She ducks her head, pushing a lock of soft, wind-blown hair behind her ear. She looks somehow bashful and disbelieving at the same time. "Josh…"

"I mean it, Donna. You complete me. You fill in my empty spaces. You make me want to be a better person, someone who's worthy of all the joy and happiness you bring into the world." I reach out and grab her hands, squeezing her fingers with mine.

"Where is all this coming from?" she asks, her voice barely audible over the waves. It makes me ache—does she not believe me? Or is it too much? Maybe it's too much right now. I just don't want her to ever question my love and devotion to her, now that we've come this far.

I squeeze her fingers again and lower myself to the sand, giving her hand a tug. She doesn't hesitate to sit beside me, pressing herself into my side. There's so much I want to tell her—need to tell her—that I don't know where to begin. "You know I've loved you for a long time, right?"

She shrugs, twining her fingers between mine. "That's what you told me."

"But you don't believe it?"

She looks up at me, studying my face intently for a while. "No, I believe you. I don't know that you've been aware of it for that long, though." I can't argue that one. "Not that it matters. I don't care if you've only been in love with me for a week. But all that other stuff—"

"I'm going overboard, aren't i?"

She tightens her grip on my hand. "No, it's not that."

"It's okay if I'm freaking you out. I know I'm laying a lot on you at one time. I just…I don't ever want you to wonder how I feel about you. We've had too much uncertainty in our lives, and I'm sure there's plenty more to come, but how I feel about you is not something I ever want you to question. It's all just coming out at one time. It's all been there for…I don't know. Years, probably. I just feel like I have to tell you these things as they come to me. There's just so much I want to tell you. I promise you, it's not coming out of nowhere."

"It's just…" she trails off, her gaze going out to the water, the pinks and oranges of the sunset hitting her in a way that makes her look surreal.

"What?" I finally ask, nudging her shoulder gently with mine. "It's just what?"


"Donna, come one. Talk to me. We should be able to do that."

She laughs a little. "Since when?"

"Since always," I answer incredulously. "Since the day you walked into my life we've been talking to each other."

"Not the last year or so," she says softly, looking sad.

I sigh, releasing her hand so I can wrap my arm around her waist. I prop my chin on her shoulder. "You're right. The last year has been rough. Maybe it's been longer than that. I stopped listening for a while—I guess I was too afraid of what I'd hear. I regret it, Donna—I do. I hate that I let us get to that point."

"It wasn't only you. I stopped trying, too. I stopped talking to you. I let everything get so messed up—"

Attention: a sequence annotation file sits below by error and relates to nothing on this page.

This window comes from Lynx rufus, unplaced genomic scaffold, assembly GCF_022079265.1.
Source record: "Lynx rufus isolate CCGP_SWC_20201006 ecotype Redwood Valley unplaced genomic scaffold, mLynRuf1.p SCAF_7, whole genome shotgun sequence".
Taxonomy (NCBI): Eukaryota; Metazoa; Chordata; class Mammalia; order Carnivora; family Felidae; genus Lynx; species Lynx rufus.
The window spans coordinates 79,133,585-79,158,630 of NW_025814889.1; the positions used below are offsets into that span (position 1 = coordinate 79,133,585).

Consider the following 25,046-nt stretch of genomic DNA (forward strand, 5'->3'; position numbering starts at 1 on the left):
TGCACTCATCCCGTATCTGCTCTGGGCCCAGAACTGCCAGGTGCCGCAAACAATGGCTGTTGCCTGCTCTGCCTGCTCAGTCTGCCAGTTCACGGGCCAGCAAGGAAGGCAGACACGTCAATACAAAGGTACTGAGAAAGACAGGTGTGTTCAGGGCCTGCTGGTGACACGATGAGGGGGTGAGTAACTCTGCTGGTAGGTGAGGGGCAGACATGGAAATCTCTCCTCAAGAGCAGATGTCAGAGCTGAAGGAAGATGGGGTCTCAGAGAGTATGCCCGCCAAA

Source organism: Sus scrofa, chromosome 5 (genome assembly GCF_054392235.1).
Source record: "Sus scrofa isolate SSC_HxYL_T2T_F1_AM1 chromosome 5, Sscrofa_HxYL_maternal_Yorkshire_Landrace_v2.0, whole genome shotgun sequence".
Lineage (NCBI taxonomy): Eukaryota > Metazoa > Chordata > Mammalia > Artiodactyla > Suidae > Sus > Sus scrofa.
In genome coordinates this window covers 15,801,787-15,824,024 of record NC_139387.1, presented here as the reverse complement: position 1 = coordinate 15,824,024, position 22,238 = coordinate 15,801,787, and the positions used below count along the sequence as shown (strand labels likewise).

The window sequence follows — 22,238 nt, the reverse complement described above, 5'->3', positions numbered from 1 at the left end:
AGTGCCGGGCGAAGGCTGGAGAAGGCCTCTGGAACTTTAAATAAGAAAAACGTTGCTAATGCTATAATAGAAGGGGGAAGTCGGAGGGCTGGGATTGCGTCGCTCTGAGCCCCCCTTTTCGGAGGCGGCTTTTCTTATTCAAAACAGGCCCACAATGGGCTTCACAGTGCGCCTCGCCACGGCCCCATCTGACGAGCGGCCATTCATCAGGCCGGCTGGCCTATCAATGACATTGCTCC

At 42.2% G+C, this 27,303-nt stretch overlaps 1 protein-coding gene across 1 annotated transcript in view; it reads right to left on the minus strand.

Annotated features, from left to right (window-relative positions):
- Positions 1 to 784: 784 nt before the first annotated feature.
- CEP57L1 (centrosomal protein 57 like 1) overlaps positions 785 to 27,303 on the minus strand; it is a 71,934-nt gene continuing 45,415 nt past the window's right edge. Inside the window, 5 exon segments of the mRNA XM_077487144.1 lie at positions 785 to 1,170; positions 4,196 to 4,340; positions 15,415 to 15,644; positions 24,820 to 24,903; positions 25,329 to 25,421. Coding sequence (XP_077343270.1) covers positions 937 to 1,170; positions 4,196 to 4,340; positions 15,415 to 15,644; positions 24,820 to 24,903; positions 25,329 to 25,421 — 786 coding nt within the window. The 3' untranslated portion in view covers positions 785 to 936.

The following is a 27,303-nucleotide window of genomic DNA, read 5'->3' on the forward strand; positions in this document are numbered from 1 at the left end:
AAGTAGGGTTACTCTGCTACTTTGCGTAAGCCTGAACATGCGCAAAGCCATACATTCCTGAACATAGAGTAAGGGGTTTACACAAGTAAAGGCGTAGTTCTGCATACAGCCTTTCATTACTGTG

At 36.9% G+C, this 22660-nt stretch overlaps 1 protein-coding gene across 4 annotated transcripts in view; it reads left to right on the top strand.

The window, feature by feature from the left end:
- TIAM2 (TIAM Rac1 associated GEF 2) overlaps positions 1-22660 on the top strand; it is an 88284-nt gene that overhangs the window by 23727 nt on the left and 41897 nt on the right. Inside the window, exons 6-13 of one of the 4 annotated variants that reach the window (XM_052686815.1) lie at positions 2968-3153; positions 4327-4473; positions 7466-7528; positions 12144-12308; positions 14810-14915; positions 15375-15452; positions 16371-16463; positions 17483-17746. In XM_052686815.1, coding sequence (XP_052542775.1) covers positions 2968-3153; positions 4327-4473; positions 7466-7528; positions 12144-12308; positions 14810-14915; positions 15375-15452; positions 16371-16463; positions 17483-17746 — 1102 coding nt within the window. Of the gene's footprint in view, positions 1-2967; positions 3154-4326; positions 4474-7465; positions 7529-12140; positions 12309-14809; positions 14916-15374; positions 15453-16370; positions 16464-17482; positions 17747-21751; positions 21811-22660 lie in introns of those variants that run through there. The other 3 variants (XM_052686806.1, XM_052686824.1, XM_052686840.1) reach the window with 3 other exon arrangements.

"We," I correct her. "We let everything get messed up." I'm sure it was a long time coming but, without a doubt, after she got back from Germany, things went downhill at an alarming rate. "I don't want to risk us going down that road again, though."

"I don't, either."

I press my lips to her neck for a few long seconds. "I know this probably isn't the talk you wanted to have but…"

"We probably need to have multiple talks. I think there's too much to cover at one time."

"You're probably right."

She wraps her hand over my knee, stroking my skin gently. "It doesn't have to be a bad thing, though, right?"

I kiss her neck again, sucking at her delicate skin just a little. "Not a bad thing at all." I can see the corner of her mouth turn up. "But that means you have to finish your thought from earlier."

She sighs, her fingers tightening her grip on my leg. "I guess I'm just wondering where this guy is coming from."

I lift my head in confusion. "What do you mean?"

"Josh, a few days ago, you balked at the idea that we could figure out what was happening between us in four weeks. A few hours later, you'd booked a trip for us and told me that you wanted to wake up with me. Now you're telling me that I'm—I don't know—your reason to be. It's just a lot to take in and it's a little hard to keep up. Where was this guy hiding?"

"He was hiding," I answer simply. "I was so focused on the job that I didn't think I could handle anything else. I guess I figured if I blew you off now, it'd be easier than a few months down the line." I run my hand through my hair then use it to cover her hand. "So much happened in such a short amount of time, you know? Hell, of course you know. Look what's happened in just the last twelve months." I could rehash it all—her quitting, the campaigns, the separation, joining forces, losing Leo, finding each other, and a million other things—but she was there. She knows what's happened. "But…I don't know. It was one of those things, and maybe people have pointed it out to me a million other times, but all of a sudden, I noticed that everyone I talked to mentioned how I have no life, and they were all right. I have nothing in my life except my job. And it hit me—repeatedly, sometimes in slow doses, sometimes like a ton of bricks—that I didn't want to carry on like that, and that maybe, if I was really lucky, work wasn't the only thing I had. I finally realized that I had the ability to change it all. I suddenly knew that I didn't want to wake up twenty, thirty years down the road and realize that I had nothing, or that I had no one to share my ups and downs, and I knew that the key to all that…was you."